working mom

It’s nearly indescribable to define what it takes to be a working mom. The level of multitasking is insane. Not only when you’re with your child/children but when you’re in the office you’ve still got to have that vibe with them so it’s not lost. It’s like keep isometric energetic tabs on your child from miles away. Because the worst fear is to work days in a row and only see your child for an hour before bedtime and you lose that energy. You can tell in an instant.

I bet a lot of people roll their eyes when they hear someone start to talk about the challenges of being a working mom. My response is…I KEEP OTHER HUMANS ALIVE, do you? Whether you live with your partner/other parent or not, you have so much responsibility as a mom. Oh then don’t lose your job on top of that. In my situation I live in our house with my husband and son. My husband and I both work full time. I am so grateful to say I can work from home 2 days a week. But working from home and taking care of a child is not easy. Especially a 1 year old child who’s learning to crawl, walk and eat solid food.

We’re under appreciated. Why is someone else’s job more important than ours? My husband and I make almost the same amount in salary (me a little less, but he’s 6 years older than I am and further along in his career). But it always comes out that his job is looked at as more important than mine. My job takes a lot of intelligence and analytical skill. My husband’s job takes a lot of knowledge, experience, chef skills, motivation and physical work. They’re just different. One is not better than the other.

We’ve recently started leaving for work at the same time in the morning. My husband goes, “Are you working today?”, like he jokingly does often. It’s Thursday. Yes, hunny, I work Monday through Friday 8-4 and occasionally a couple of hours on the weekend or early morning if there are events I have to monitor via laptop. Using my laptop and sitting down for work does NOT MEAN I AM NOT WORKING! I am working. Working from home does NOT MEAN I AM NOT WORKING. Sometimes it’s slow and there is downtime because I’m a support person but when it comes time to complete a task it’s complicated and specialized. This is the disconnect with those who don’t understand and I’m over here trying to defend myself for no good GD reason.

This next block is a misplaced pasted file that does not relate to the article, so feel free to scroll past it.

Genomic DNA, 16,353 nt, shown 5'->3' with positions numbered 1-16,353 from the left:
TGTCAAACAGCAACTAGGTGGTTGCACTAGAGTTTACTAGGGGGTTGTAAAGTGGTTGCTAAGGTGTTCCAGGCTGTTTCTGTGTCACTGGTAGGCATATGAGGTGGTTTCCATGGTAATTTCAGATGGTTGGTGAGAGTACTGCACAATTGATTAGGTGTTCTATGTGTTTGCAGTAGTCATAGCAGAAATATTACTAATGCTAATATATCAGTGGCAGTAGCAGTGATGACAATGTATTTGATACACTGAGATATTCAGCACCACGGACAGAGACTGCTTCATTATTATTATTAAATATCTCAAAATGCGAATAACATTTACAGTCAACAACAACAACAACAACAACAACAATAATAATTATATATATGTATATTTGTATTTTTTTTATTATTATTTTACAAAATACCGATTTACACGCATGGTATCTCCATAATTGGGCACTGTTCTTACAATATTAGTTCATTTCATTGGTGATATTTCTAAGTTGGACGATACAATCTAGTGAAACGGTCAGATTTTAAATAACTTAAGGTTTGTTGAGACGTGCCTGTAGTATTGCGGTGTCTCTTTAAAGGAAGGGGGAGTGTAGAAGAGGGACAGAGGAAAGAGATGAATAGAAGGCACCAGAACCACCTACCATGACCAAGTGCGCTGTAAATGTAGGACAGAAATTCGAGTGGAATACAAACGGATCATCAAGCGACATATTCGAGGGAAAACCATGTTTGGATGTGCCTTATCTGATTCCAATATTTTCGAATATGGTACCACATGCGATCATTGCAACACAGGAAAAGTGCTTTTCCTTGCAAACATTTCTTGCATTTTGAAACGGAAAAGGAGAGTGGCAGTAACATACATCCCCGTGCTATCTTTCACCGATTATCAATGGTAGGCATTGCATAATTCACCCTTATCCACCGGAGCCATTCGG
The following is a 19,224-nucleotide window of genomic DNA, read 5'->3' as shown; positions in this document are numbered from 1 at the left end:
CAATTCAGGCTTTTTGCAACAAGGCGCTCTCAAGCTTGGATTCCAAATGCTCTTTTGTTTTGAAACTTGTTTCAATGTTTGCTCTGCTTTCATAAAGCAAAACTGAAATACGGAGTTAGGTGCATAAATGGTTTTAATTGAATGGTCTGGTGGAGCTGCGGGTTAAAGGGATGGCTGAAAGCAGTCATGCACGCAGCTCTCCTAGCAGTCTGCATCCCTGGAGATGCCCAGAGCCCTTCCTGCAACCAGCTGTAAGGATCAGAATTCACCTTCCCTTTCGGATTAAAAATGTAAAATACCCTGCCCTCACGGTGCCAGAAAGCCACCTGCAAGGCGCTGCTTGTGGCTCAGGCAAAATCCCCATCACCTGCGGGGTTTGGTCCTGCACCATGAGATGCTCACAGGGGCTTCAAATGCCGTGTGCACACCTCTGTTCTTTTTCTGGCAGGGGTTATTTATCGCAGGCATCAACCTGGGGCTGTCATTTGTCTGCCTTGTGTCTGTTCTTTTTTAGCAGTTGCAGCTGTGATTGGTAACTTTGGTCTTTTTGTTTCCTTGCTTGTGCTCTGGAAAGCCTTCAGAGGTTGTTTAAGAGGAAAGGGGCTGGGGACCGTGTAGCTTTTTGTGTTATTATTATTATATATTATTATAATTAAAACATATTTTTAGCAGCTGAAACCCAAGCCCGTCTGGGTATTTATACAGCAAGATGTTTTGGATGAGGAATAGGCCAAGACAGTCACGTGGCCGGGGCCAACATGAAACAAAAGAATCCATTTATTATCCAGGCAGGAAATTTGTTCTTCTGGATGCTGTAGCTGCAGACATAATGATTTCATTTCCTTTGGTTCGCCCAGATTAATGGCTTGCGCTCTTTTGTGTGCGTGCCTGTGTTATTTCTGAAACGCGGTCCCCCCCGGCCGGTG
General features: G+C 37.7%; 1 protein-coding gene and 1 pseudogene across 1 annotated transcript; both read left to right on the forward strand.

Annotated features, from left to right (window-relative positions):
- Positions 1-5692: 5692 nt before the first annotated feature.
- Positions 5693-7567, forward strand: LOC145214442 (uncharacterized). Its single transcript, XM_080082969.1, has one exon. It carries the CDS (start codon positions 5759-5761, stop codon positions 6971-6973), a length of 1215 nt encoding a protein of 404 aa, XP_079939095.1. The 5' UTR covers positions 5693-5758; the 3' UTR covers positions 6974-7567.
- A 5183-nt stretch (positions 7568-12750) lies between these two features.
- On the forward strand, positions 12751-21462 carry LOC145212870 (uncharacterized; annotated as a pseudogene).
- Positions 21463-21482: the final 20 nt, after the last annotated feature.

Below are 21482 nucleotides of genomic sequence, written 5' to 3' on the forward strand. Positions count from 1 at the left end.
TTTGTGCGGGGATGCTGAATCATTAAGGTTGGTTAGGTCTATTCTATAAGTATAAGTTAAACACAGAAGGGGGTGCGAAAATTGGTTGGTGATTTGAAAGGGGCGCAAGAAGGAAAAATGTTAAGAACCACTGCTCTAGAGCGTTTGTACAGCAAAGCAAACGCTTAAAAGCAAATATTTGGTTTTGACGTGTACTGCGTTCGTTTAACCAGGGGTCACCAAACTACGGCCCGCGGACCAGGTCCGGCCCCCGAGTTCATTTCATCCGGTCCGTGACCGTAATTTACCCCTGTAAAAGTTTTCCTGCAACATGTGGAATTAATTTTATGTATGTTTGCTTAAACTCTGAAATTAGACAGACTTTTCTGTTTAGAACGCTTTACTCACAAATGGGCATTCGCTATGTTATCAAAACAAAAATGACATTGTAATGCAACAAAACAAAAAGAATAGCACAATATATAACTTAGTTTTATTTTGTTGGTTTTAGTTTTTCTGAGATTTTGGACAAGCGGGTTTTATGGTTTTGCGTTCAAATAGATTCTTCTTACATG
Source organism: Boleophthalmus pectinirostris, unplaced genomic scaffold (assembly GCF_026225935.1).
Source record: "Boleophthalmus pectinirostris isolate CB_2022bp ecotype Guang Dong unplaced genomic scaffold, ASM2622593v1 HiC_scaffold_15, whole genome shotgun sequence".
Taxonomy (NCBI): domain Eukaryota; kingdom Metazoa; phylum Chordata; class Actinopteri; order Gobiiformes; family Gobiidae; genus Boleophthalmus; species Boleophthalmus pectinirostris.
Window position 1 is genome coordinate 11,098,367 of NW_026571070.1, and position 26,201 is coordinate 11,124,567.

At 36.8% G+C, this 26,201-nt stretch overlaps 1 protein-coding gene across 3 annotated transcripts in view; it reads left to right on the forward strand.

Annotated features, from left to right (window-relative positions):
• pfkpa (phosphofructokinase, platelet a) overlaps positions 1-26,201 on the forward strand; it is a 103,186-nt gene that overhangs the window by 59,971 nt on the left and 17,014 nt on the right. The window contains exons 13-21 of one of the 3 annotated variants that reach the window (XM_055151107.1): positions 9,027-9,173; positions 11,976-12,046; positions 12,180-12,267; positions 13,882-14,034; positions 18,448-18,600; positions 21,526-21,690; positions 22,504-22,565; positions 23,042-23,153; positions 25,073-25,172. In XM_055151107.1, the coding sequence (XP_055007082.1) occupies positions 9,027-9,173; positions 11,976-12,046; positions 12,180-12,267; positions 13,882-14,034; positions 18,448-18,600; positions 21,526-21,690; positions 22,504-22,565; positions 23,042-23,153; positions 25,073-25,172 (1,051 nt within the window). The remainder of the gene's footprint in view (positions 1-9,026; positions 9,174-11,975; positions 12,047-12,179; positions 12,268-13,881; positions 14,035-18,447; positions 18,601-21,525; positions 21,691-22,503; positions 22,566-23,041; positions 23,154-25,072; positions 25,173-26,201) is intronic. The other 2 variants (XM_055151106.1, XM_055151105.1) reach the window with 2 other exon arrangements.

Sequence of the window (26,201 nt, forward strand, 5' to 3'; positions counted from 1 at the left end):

You don’t always get the luxury of choosing the exact path you want in life. I’ll keep returning to my situation for a good example of what I’m trying to say. I had no IT experience prior to my first job out of undergrad in 2008 aside from Facebook, Blackboard and Microsoft Word. I worked full time as Admin in IT while I went to grad school for Anthropology. I paid everything on my own. I mean, I’m still in student loan debt but that’s a known fact. I took the opportunity to get involved in any project I could. After 3 years became an IT Financial Analyst. Then was so discouraged about hating the job and work environment for the past 4 years I left and became a yoga instructor because my well being depended on it. But I always go back to corporate IT. Now I’m writing scripts and working with databases, although still completely novice. This experience is awful. I don’t want to sit at a desk for work. Frankly, I don’t care for technology all that much. So skeptics that compel me to defend myself about my job and how easy and convenient it is can sip on that for a few and try to grasp the reality of what it takes to continue to do whatever it takes to get by in life. I could give up but I don’t.

I could give up but I don’t. My son needs me. But my son also needs me to provide for him. I want him to be able to get closer to picking a career and lifestyle that he wants not one that he doesn’t like and has to fight for despite his strong, strong dislike.

That’s the career portion. The postnatal portion. You won’t understand unless you’ve experienced it. It’s been 11 months and I can finally wear normal dress pants to work. Still a size too big but feels good! Pregnancy can be traumatic and postnatal can eradicate your hormones. Your hormones can effect your mood, your outlook on life, trigger depression and body image disorders, and make you physically feel yucky especially after a c-section. It took me 4 months after my c-section to be able to exercise/move freely. I had to lift my 15-20 pound baby with a relatively fresh incision across my pelvis AND returned to work after only 2 months postnatal. I’m sure many can relate in their own way. And you skeptics say that a physically demanding job ranks higher on the my-job-is-more-important scale.

Oh so this is a feminist rant and she’s angry. No, I’m discussing a real situation in a factual manner based on my subjective experience to point out that working moms should not be underestimated. Everyone has their thing. Everyone has experiences that they can share as an example to what they’re trying to say. The issue that arises is the judgement that other humans reading have. Yes, you may have had a worse experience. No, I’m not complaining. No, I’m not taking my good life for granted. BUT YES, I work hard for it.

Take the right action to do no harm to others. Lead your actions with compassion rather than hate. Be present and don’t dwell on past or future worries. Repeat.


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